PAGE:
Will the New NAFTA Make a Difference?

From the UAW

The following statement is from UAW President Gary Jones on the signing of the “New” NAFTA called USMCA:

“Before the ink hit the paper, General Motors has already signaled that the “New” NAFTA (known as USMCA) is not strong enough, as it stands today, to deter them from moving products and taking advantage of low cost labor. Quite simply, the “New” NAFTA needs more input and more work. We were hopeful that this new agreement would rein in the corporate greed that has bled manufacturing in the United States. Unfortunately, as GM’s idling of plants in Ohio, Michigan and Maryland this week showed – the “New” NAFTA, as it stands now, is not strong enough to protect American workers.

When we look at the “New” NAFTA through the eyes of workers in Lordstown, Detroit-Hamtramck, Warren, Brownstown and Maryland, do you see a better future? It is hard to see how, as the reality of the new measure failed to stop the flow of work from the US to Mexico in search of cheap labor.

Workers in Mexico are paid so little because they lack basic rights. Just yesterday, 6,000 workers at PKC – a wire harness maker – were brutally attacked for just trying to exercise their rights to join an independent union. This points out, once again, that Mexico’s labor laws are broken and demonstrates why it is so important to have an agreement that gives Mexican workers a voice on the job and better living standards to stop a wage race to the bottom.

Corporations, like GM, have revealed time and time again that they will continue to play by their own rules at the expense of workers, even after raking in record profits. Our elected leaders owe it to working families in the United States to go back to the table and make this stronger, tighter and enforceable. We need the “New” NAFTA to make GM and other auto companies rethink mass layoffs while they invest in exploited labor in other countries like Mexico.

The UAW is committed to offering suggestions and working with the Trump Administration and Congress so that no U.S. worker ever experiences the dark Monday that so many UAW members experienced this week.

***

Reposted from the UAW

Posted In: Allied Approaches

Union Matters

Get to Know AFL-CIO's Affiliates: National Association of Letter Carriers

From the AFL-CIO

Next up in our series that takes a deeper look at each of our affiliates is the National Association of Letter Carriers.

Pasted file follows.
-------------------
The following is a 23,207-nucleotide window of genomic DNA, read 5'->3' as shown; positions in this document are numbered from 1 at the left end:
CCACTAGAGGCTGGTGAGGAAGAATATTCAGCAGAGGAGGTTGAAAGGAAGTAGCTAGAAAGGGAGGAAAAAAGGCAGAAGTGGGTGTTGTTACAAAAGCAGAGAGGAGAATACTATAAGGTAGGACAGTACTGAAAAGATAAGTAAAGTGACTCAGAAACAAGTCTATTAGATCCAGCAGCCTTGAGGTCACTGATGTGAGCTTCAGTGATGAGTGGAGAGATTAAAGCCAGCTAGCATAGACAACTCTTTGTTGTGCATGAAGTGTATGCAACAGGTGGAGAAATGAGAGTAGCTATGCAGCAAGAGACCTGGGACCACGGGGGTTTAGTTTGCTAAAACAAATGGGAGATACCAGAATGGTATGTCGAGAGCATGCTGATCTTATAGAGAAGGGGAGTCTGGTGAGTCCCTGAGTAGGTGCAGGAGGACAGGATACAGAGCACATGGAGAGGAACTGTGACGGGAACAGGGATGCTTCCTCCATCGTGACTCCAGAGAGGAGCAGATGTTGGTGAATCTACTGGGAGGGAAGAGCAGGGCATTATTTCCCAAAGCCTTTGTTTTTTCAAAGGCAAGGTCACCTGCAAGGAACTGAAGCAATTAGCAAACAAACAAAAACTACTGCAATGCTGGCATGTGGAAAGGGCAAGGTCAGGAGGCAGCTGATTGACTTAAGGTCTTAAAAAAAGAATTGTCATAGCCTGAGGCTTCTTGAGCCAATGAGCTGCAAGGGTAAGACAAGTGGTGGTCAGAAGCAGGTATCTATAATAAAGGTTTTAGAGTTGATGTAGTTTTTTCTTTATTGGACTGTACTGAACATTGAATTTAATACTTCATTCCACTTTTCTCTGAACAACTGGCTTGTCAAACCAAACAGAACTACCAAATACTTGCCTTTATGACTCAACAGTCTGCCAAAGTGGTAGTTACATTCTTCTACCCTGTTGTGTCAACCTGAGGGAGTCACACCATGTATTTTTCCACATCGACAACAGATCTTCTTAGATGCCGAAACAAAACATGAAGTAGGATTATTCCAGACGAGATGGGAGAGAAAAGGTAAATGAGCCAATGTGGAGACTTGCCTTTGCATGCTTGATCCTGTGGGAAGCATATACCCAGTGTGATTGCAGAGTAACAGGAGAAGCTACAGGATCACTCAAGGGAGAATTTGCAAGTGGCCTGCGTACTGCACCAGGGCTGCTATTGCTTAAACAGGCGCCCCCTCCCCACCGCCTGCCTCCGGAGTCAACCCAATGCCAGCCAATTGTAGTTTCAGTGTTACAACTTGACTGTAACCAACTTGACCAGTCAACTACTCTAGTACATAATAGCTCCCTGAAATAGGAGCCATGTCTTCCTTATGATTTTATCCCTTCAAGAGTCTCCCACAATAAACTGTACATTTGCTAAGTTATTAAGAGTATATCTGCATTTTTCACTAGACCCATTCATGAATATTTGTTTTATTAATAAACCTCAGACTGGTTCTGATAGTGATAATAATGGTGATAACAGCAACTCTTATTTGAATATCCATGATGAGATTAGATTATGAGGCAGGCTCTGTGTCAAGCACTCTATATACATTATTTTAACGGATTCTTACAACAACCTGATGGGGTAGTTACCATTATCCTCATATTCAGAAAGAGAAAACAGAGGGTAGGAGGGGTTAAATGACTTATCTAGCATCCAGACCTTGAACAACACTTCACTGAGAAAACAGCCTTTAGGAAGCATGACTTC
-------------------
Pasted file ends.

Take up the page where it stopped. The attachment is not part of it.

Name of Union: National Association of Letter Carriers (NALC)

Mission: To unite fraternally all city letter carriers employed by the U.S. Postal Service for their mutual benefit; to obtain and secure rights as employees of the USPS and to strive at all times to promote the safety and the welfare of every member; to strive for the constant improvement of the Postal Service; and for other purposes. NALC is a single-craft union and is the sole collective-bargaining agent for city letter carriers.

Current Leadership of Union: Fredric V. Rolando serves as president of NALC, after being sworn in as the union's 18th president in 2009. Rolando began his career as a letter carrier in 1978 in South Miami before moving to Sarasota in 1984. He was elected president of Branch 2148 in 1988 and served in that role until 1999. In the ensuing years, he worked in various roles for NALC before winning his election as a national officer in 2002, when he was elected director of city delivery. In 2006, he won election as executive vice president. Rolando was re-elected as NALC president in 2010, 2014 and 2018.

Brian Renfroe serves as executive vice president, Lew Drass as vice president, Nicole Rhine as secretary-treasurer, Paul Barner as assistant secretary-treasurer, Christopher Jackson as director of city delivery, Manuel L. Peralta Jr. as director of safety and health, Dan Toth as director of retired members, Stephanie Stewart as director of the Health Benefit Plan and James W. “Jim” Yates as director of life insurance.

Number of Members: 291,000 active and retired letter carriers.

Members Work As: City letter carriers.

Industries Represented: The United States Postal Service.

History: In 1794, the first letter carriers were appointed by Congress as the implementation of the new U.S. Constitution was being put into effect. By the time of the Civil War, free delivery of city mail was established and letter carriers successfully concluded a campaign for the eight-hour workday in 1888. The next year, letter carriers came together in Milwaukee and the National Association of Letter Carriers was formed.

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There is Dignity in All Work

There is Dignity in All Work